This cabinet is the only spot to hold canners, roasters, electric frying pans, etc. I would never show you what's jammed inside..

Room for one small sized laundry basket in front of the dryer, my dust mops and brooms stand in the corner, the clothes hampers are jammed in behind the dryer, I practically stand on my head to get the clothes out when they're done.

I did have room to hang an ironing organizer, but the ironing must be done in my bedroom, but there's no way it could be set up in this tiny room.

There are pulleys hung on opposite sides of the room for that double clothesline, hanging on this rack are all my son's sports-related uniforms and clothing.

The steps leading down to the basement...where Shrek would love to live. There's a shelf there that holds "things that don't go anywhere else" you all know about that! And a pegboard holding electrical extension cords, flags, campfire thingies for the marshmallows...that sort of thing. I am coming after this spot with garbage bags...what a mess!

The only nice part about the laundry room...the spot where the kids have been measured and the dates written with their initials. I couldn't paint over it ...ever.

Since PFG showed the ugly basement in her house, I'll show you the belly of my old house even though my laundry room isn't down there. It's small, it's only the size of the original house. All electrical wires or satellite wires, or other cords must be up in the air because the floor gets wet; so there's cords running to and fro along the floor joists. So, walk low, wear shoes, and don't be a sissy about the spiders.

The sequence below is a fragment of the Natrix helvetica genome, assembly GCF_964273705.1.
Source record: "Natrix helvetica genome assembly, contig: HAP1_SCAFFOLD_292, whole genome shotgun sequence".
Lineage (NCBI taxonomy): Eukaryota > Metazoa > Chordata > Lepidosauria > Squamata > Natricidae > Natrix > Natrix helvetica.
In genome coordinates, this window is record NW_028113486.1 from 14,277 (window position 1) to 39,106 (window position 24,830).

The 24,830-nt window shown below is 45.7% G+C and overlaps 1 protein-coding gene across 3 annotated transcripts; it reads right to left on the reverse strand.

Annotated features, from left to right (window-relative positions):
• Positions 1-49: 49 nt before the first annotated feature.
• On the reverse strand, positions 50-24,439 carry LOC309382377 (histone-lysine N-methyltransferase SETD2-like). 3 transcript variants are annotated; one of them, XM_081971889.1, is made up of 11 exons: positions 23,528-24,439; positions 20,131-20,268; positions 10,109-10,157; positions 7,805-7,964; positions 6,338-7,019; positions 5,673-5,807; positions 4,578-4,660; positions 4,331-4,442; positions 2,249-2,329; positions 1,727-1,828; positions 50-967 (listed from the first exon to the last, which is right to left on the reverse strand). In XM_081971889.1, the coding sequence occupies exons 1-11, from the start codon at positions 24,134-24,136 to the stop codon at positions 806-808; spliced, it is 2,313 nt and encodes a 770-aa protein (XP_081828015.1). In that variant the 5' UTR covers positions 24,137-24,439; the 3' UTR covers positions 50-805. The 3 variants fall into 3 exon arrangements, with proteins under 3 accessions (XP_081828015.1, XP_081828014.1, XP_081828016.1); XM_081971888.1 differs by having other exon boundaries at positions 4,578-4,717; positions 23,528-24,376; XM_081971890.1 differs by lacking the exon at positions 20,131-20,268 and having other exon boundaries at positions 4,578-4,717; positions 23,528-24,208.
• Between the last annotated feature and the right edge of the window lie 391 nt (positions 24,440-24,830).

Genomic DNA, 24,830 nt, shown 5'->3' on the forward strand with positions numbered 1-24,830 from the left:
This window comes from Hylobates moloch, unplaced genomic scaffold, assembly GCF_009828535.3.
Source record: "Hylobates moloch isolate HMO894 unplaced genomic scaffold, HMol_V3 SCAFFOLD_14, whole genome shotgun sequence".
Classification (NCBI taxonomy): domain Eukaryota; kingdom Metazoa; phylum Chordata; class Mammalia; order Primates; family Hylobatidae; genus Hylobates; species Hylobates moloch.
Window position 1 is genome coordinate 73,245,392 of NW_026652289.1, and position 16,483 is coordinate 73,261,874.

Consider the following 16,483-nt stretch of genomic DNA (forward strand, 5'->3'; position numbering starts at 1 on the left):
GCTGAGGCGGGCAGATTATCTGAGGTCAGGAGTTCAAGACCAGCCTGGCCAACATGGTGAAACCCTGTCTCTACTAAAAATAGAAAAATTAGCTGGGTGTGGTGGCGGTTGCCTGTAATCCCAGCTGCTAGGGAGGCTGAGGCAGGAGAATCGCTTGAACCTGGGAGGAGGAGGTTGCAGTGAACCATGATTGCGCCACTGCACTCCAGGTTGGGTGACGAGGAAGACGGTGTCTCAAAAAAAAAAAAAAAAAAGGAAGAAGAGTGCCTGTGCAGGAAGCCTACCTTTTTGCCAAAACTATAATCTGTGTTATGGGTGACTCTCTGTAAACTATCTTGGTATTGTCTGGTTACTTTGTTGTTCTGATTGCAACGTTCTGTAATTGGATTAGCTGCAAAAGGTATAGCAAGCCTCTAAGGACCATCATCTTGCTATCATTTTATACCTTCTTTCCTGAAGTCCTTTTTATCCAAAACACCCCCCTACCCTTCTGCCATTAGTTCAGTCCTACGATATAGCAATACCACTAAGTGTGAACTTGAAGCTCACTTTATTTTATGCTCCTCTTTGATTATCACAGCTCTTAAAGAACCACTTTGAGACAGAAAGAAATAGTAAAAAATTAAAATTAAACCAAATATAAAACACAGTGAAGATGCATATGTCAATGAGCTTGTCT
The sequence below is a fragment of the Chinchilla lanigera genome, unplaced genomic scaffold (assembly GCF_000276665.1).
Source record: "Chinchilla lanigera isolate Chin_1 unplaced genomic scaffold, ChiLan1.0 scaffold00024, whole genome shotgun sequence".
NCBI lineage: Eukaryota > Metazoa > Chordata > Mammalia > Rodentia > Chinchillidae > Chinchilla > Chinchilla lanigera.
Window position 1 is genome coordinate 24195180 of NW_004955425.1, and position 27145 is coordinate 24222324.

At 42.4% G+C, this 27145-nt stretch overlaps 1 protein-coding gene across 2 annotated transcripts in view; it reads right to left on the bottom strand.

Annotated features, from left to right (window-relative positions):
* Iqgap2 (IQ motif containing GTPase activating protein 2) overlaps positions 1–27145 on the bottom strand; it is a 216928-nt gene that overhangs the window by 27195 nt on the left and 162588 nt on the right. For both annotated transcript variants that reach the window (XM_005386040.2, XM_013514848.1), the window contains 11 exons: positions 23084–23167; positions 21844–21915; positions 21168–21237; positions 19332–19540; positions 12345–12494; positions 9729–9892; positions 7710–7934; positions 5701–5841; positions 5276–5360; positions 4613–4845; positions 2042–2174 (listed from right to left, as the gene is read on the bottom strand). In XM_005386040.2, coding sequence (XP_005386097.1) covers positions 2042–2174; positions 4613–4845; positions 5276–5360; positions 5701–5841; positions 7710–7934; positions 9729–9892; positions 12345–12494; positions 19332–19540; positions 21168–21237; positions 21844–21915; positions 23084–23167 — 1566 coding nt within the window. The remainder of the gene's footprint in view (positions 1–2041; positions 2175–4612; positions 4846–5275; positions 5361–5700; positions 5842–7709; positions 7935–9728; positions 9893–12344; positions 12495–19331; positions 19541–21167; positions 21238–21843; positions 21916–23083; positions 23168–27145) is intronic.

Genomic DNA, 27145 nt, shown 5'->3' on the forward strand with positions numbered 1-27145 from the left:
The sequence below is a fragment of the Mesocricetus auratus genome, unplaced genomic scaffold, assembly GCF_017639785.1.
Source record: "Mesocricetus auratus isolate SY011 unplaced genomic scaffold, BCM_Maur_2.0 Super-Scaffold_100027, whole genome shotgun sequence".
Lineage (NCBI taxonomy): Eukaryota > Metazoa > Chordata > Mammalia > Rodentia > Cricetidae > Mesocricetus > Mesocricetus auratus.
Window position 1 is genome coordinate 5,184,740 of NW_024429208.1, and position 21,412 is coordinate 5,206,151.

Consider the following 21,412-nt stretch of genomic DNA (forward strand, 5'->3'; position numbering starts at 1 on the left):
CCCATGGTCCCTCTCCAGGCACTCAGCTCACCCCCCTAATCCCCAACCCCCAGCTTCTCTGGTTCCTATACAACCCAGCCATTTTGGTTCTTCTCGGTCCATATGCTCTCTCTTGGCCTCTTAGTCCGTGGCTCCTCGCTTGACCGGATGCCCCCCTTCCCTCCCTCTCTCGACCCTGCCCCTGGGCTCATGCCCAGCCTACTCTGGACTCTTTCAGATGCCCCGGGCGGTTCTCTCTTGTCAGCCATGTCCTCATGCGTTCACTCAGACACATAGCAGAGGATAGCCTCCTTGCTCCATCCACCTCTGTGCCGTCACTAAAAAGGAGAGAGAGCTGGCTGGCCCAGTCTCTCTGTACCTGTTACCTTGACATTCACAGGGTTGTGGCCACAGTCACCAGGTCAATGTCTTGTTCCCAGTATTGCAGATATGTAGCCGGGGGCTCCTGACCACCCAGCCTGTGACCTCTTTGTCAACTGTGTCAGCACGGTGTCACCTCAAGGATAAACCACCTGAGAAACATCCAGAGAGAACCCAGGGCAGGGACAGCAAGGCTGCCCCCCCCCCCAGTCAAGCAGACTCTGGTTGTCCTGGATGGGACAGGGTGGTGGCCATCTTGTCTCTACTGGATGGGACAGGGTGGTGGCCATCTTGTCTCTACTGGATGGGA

Do you want to see the DUNGEON? Get ready. It's scary, dank, and dark....and damp!

Watch your'll hear squishing sounds, that's the water coming up through the floor as you step on it.

The furnace has its own little platform...good idea, so it doesn't sit in the water. The water is less than an inch, it's just covering the floor, and doesn't usually get any deeper than this, the house hasn't floated away in 111 years.

See, I told you there were creepy crawlies. And wires EVERYWHERE. Let's go, that spider might eat us! Now, doesn't this make you want to run out and find an old farmhouse to buy?

Wednesday, March 25, 2009

Ice Invades Bay Homes

Where's Al Gore? Somebody call him. These people have something to show him. Lake Huron had a huge burp and because of an unusually strong wind out of the east a couple weeks ago, they had a huge invasion of enormous chunks of ice.
Doomsday Al, wouldn't believe it: the homeowners didn't beg for anything from the federal government, or blame anyone for the mess, or cry on television! Like all good Americans should, used their sense of humor...then people just got busy and cleaned up the mess (and took pictures, of course)!
*Sorry, this post is a couple weeks old...I got it all ready and forgot to post it! I thought it was interesting and wanted to share the massive amounts of big huge (some of them 20 feet!) chunks of ice blew into homes and roads on the bay (Lake Huron).

Tuesday, March 24, 2009

Random Thriftiness & Frugality! The Bee's Knees!

This post contains some random tips for thriftiness, remember the laundry soap I've begun using that MaryJane taught us to make ourselves? The pride I feel when I know how much we'll save on laundry soap over the years now is immense. We are all becoming more frugal these days and for good reason. We all want to save money; and what was once considered silly or old-fashioned by some, is now being embraced by more and more of us, out of necessity or out of fear of the unknown.